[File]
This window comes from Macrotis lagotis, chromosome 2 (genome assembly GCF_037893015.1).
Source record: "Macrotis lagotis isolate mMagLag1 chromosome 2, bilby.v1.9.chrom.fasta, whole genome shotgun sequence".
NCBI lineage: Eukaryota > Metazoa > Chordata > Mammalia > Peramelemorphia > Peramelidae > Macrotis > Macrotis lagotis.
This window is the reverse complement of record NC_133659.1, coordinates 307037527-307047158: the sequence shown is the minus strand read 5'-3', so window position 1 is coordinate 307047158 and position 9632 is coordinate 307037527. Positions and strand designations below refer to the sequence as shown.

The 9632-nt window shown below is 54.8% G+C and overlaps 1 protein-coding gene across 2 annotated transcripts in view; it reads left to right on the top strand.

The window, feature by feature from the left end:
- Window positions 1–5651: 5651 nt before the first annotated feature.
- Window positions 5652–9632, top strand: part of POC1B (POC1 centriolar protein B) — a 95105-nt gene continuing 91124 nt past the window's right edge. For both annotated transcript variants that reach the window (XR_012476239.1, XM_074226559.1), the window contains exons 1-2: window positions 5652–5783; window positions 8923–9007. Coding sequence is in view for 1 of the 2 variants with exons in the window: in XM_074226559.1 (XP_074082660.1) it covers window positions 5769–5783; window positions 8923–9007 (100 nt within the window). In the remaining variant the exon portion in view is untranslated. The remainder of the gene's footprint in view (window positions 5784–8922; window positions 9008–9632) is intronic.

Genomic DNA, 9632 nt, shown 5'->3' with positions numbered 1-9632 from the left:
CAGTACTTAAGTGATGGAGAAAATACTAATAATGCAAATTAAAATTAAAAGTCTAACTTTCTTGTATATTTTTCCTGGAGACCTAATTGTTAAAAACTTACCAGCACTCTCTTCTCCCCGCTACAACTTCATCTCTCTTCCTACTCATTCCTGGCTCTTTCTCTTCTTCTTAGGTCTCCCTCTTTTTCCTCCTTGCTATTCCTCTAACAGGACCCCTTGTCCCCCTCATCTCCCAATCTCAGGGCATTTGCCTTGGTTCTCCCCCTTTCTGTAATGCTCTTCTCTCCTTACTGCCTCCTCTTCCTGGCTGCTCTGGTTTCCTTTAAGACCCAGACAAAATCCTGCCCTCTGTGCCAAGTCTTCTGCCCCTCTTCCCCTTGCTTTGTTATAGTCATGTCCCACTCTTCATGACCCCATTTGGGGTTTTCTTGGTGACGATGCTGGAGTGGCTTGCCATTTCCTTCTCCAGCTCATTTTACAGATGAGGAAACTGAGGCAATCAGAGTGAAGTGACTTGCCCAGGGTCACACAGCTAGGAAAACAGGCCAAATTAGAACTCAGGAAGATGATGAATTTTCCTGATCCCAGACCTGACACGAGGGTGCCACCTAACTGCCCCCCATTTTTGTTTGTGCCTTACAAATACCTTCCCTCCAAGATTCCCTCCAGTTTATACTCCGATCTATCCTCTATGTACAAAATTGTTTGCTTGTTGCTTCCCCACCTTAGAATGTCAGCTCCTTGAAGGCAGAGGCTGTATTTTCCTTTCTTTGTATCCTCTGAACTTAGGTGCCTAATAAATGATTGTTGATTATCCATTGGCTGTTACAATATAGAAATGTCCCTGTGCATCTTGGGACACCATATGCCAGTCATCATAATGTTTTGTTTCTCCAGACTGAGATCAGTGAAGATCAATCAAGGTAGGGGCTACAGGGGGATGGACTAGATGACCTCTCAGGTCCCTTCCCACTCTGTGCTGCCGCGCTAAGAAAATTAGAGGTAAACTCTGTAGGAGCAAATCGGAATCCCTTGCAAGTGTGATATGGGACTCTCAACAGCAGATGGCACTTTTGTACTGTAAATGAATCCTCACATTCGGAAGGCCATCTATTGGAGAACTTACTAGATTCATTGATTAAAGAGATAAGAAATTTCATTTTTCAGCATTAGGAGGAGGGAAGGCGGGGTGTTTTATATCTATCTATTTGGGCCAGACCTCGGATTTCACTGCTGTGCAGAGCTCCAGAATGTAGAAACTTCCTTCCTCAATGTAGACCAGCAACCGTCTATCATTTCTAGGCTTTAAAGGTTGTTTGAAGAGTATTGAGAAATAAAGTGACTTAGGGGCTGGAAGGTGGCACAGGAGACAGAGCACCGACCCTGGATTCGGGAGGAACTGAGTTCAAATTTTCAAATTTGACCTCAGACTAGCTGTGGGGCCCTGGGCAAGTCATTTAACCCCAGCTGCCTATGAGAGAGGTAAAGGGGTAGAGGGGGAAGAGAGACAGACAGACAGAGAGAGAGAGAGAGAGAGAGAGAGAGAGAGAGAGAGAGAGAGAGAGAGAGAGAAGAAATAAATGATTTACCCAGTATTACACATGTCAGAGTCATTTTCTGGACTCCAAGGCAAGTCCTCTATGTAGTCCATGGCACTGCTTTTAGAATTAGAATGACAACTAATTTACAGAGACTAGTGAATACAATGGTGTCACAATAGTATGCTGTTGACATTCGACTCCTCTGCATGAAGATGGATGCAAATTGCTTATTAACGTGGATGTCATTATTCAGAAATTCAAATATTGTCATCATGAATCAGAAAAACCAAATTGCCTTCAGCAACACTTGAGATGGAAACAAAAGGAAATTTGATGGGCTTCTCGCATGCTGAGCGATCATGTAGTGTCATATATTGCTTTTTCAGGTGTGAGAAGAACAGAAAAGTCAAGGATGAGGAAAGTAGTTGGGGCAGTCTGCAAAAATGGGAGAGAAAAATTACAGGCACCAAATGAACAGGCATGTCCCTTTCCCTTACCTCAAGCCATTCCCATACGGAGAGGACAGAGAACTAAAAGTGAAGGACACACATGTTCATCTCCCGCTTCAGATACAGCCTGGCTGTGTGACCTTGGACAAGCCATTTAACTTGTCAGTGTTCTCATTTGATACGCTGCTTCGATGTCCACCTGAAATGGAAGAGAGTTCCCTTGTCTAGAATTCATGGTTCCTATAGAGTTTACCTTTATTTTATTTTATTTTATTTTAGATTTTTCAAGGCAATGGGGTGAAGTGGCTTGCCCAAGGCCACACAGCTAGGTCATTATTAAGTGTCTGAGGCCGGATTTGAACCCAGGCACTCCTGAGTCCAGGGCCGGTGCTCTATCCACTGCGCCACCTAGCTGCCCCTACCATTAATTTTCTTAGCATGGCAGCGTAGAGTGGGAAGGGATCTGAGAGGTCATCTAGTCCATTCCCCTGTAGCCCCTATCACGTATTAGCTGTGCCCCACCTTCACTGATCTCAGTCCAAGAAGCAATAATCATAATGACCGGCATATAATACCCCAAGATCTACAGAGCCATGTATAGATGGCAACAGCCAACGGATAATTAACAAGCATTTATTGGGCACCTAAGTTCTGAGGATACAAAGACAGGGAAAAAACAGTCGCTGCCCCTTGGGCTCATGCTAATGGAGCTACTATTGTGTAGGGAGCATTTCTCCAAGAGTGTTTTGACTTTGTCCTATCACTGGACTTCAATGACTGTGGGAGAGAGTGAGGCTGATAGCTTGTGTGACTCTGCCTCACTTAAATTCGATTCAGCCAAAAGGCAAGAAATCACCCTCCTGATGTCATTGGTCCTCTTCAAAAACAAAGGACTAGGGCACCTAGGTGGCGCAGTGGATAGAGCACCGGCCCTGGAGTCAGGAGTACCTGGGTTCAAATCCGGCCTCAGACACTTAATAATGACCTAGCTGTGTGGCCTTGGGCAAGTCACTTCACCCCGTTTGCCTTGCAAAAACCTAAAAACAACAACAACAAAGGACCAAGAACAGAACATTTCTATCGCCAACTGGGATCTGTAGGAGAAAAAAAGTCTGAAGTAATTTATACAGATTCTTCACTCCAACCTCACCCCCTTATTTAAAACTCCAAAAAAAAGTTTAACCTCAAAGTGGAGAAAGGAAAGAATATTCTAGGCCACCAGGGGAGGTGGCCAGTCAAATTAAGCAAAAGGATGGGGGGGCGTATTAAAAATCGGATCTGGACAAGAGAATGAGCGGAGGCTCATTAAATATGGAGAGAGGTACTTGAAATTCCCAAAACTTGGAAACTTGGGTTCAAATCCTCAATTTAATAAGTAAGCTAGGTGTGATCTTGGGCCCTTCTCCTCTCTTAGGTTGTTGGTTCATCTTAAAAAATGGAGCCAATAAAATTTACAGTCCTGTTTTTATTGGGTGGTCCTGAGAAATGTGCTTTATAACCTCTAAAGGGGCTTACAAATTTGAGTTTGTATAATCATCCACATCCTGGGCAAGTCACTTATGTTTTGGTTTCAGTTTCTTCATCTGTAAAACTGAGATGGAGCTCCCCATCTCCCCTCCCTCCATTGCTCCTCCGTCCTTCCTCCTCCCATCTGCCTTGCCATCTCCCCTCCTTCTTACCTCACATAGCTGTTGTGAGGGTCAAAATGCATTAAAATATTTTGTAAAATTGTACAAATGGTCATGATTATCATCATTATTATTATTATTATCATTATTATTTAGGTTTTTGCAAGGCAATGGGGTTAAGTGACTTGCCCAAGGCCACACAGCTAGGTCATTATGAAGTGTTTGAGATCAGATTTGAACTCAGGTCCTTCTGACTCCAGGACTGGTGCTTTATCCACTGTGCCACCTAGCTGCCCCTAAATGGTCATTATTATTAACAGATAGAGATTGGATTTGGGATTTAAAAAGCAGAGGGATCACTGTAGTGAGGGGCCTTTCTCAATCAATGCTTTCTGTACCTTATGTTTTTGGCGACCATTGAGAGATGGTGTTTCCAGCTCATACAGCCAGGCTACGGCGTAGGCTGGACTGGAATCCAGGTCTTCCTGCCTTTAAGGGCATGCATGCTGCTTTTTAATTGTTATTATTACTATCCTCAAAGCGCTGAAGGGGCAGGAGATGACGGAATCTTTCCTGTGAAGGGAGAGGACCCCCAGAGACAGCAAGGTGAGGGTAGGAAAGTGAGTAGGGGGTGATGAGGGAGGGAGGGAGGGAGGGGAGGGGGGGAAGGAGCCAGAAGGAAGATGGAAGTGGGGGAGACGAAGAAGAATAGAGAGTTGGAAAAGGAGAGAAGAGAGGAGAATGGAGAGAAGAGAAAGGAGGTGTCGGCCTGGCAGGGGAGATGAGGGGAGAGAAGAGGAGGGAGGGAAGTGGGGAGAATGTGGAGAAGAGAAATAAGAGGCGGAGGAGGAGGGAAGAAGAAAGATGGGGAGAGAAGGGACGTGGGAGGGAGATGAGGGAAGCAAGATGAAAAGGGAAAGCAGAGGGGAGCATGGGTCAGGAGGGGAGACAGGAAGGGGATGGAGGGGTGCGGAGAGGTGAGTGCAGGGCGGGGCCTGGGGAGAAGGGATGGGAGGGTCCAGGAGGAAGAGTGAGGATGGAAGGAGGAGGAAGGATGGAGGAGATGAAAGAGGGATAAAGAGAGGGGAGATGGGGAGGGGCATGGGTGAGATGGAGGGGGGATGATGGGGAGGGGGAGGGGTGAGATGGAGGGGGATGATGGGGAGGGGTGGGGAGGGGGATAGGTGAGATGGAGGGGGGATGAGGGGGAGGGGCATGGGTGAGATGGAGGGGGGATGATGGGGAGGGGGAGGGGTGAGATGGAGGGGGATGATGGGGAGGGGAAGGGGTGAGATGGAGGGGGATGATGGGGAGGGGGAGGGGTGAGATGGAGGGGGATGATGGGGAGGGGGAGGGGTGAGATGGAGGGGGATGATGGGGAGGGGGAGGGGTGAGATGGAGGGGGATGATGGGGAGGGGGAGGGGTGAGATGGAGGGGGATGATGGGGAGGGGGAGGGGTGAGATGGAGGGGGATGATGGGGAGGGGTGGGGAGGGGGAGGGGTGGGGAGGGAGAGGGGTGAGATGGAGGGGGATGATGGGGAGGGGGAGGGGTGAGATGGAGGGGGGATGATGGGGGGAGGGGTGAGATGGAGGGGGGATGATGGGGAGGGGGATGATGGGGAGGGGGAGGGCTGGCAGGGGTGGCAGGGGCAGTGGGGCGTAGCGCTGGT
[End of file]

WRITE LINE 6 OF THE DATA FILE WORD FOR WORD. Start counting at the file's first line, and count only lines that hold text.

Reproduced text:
The window, feature by feature from the left end: